I can’t imagine what it would be like to be young and to have access to streaming services. My listening habits were shaped by scarcity and compounded by distance.
Neneh Cherry is a case in point.
When Raw Like Sushi came out, the music magazines I devoured plastered Cherry all over their covers. She was a thing, and she had a hit.
But you wouldn’t know it listening to radio stations in Honolulu. The cool kids in high school never heard of her. I wanted to find out why all my magazines devoting so many column inches to her, but I didn’t have the resources to find out.
Sure, I could have just bought her album sight unseen, but my parents weren’t helicopters, and my allowance had to stretch. I had to be strategic about these kinds of impulse purchases, and Neneh Cherry didn’t cross the curiosity threshold far enough.
A quarter of a century later — and with a disposable income on the multitudes larger than my parents’ allowance — I came across a vinyl copy of Raw Like Sushi for $3. That was a price point my curiosity could easily manage.
I don’t think I would have appreciated Raw Like Sushi as a youngster. I had already developed a chip on my shoulder about “commercial music”, and Cherry’s sophistication would have been lost one me.
But would my relationship with Cherry’s debut have been different if I had easier access to it? Would the chip on said shoulder gotten heavier or lighter? The equivalent to streaming services back then were friends with duplicating cassette tape decks.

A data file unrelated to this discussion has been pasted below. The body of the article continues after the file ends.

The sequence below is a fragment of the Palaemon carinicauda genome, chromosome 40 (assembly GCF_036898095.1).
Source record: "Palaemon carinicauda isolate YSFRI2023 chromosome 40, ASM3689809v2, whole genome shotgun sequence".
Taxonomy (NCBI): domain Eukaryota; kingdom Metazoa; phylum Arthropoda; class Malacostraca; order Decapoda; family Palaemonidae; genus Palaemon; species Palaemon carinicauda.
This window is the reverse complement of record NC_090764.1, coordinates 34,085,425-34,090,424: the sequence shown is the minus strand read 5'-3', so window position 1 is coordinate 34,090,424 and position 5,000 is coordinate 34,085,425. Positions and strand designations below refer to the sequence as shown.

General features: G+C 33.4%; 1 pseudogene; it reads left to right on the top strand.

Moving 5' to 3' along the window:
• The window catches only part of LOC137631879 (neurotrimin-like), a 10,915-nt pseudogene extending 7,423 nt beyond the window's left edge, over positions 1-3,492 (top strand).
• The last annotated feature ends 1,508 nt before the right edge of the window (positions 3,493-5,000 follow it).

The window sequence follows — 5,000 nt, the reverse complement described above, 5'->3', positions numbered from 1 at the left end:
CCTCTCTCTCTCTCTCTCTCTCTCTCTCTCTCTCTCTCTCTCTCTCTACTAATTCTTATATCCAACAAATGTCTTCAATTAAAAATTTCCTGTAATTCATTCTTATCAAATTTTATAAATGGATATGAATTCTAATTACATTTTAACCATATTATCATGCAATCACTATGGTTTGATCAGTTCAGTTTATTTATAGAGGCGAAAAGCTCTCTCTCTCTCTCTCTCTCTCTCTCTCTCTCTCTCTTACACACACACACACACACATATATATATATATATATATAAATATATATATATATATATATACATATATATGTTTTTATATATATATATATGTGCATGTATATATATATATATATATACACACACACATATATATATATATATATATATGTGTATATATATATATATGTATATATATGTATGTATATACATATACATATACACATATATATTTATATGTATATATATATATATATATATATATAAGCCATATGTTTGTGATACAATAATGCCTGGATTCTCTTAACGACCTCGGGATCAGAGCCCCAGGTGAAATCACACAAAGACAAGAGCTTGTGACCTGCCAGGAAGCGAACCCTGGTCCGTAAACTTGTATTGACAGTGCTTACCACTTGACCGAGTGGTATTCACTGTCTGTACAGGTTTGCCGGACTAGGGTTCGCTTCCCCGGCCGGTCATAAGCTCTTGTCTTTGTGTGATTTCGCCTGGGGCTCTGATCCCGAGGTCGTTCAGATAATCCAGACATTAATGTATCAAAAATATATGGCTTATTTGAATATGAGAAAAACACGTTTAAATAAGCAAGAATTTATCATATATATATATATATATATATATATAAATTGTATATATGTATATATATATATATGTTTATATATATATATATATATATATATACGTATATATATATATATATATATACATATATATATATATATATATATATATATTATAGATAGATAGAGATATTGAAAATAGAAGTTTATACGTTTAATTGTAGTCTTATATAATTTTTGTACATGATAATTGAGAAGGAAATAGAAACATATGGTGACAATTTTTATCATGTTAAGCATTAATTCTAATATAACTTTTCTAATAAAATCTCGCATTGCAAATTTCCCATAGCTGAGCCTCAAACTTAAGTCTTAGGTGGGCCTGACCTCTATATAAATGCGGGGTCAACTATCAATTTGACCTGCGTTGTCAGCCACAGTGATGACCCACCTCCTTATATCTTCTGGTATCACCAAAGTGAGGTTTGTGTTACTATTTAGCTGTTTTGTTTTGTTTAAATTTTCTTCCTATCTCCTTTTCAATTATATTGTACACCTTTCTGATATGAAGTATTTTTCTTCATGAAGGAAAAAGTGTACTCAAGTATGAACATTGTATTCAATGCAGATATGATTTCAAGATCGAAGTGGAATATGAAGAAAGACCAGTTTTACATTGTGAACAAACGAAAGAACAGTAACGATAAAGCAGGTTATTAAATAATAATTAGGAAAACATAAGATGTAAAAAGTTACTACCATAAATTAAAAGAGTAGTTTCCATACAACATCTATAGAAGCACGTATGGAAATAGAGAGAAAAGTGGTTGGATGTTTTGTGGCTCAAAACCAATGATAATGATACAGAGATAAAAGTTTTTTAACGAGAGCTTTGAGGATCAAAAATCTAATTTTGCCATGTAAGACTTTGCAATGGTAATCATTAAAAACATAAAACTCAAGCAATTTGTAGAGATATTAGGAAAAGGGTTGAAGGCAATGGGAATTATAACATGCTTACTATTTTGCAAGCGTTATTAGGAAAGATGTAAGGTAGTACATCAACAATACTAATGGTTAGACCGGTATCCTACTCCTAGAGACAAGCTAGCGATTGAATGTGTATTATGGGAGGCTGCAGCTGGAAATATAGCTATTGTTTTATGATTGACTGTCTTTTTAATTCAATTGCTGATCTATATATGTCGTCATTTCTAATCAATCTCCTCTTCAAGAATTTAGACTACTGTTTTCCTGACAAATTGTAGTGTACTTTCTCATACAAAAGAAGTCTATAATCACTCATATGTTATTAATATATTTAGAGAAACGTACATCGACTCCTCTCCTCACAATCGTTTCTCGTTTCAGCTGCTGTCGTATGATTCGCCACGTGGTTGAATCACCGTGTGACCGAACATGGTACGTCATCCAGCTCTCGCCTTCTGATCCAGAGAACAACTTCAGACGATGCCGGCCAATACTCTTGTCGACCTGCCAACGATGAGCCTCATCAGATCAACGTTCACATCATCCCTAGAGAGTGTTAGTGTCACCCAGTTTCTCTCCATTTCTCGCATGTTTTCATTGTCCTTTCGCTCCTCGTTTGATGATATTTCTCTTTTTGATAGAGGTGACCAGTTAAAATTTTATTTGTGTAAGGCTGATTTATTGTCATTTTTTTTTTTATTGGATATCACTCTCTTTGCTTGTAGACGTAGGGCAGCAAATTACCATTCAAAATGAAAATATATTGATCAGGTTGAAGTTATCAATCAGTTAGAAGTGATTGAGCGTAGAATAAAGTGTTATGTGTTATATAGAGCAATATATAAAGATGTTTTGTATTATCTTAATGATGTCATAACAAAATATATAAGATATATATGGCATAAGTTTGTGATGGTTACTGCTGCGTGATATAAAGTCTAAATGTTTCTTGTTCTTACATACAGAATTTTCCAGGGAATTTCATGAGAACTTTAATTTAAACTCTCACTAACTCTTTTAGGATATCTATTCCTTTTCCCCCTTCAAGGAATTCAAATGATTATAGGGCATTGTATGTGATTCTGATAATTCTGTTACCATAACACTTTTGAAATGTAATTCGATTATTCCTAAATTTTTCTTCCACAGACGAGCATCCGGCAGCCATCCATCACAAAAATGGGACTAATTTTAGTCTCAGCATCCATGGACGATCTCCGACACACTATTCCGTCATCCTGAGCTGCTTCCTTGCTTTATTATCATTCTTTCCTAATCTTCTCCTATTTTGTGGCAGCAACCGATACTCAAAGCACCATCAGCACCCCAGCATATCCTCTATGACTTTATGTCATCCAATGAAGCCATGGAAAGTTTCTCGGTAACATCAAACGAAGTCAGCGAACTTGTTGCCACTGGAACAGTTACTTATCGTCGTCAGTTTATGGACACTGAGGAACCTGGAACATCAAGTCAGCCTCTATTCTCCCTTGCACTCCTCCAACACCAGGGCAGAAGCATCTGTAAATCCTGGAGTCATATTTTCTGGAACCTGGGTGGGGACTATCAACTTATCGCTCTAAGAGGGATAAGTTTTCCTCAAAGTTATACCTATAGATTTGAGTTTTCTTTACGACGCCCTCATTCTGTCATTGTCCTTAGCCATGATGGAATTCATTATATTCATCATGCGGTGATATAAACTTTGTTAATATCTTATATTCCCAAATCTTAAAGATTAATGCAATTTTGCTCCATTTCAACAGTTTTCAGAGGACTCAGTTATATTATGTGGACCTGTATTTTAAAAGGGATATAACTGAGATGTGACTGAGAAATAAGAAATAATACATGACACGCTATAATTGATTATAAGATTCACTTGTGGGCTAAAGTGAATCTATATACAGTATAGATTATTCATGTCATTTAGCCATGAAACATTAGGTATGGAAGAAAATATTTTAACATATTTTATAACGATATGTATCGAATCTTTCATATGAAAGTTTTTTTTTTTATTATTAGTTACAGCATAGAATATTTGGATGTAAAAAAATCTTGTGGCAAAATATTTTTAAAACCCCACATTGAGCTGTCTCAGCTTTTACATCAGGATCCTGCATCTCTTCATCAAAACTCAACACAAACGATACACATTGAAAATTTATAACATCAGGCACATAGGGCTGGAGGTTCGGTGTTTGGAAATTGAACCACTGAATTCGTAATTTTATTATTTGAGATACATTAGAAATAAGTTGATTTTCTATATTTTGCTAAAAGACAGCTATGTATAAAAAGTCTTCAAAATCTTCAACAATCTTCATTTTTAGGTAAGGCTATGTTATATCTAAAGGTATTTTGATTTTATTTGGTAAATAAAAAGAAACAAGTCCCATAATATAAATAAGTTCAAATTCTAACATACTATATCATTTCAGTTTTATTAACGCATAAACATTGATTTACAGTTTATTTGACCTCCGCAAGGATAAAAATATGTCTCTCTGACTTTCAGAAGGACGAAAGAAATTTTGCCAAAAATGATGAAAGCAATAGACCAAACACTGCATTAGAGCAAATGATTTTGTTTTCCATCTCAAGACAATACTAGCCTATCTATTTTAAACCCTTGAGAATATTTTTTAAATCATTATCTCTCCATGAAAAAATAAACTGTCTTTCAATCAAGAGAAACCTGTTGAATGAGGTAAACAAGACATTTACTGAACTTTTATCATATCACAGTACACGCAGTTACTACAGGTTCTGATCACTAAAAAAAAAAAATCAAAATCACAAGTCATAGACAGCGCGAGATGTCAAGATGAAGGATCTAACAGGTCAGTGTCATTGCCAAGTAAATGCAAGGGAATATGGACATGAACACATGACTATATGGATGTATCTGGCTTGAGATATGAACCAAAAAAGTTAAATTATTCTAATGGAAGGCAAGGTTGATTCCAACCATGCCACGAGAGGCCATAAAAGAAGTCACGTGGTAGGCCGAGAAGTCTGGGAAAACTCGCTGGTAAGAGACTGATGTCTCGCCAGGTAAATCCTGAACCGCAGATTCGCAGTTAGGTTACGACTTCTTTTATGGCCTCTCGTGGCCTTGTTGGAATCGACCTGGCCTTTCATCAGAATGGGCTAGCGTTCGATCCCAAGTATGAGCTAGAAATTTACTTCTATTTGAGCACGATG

I was lucky enough to live in a city with a few branches of Tower Records. A good 2,000 miles of ocean separated me from the Mainland, and that slowed the propagation of pop culture by half a year. So in a way, it’s a miracle I heard of Neneh Cherry at all.
The Internet, of course, bridges these gaps. Rather, it provides the infrastructure for curious listeners to find the bridges to traverse those gaps. And with the plethora of choice comes the paralysis of choice.
I’m under the impression younger listeners don’t have the attachment to music that I have. They don’t want the burden of ownership — shelves, media, playback systems. At times, I wouldn’t mind relinquishing those responsibilities myself.
But coming from an era of scarcity, it’s tough not to want to possess when curiosity, expectations and reality meet. Raw Like Sushi ended up being as interesting — and fun — as I was led to believe. Why would I want to rent that relationship?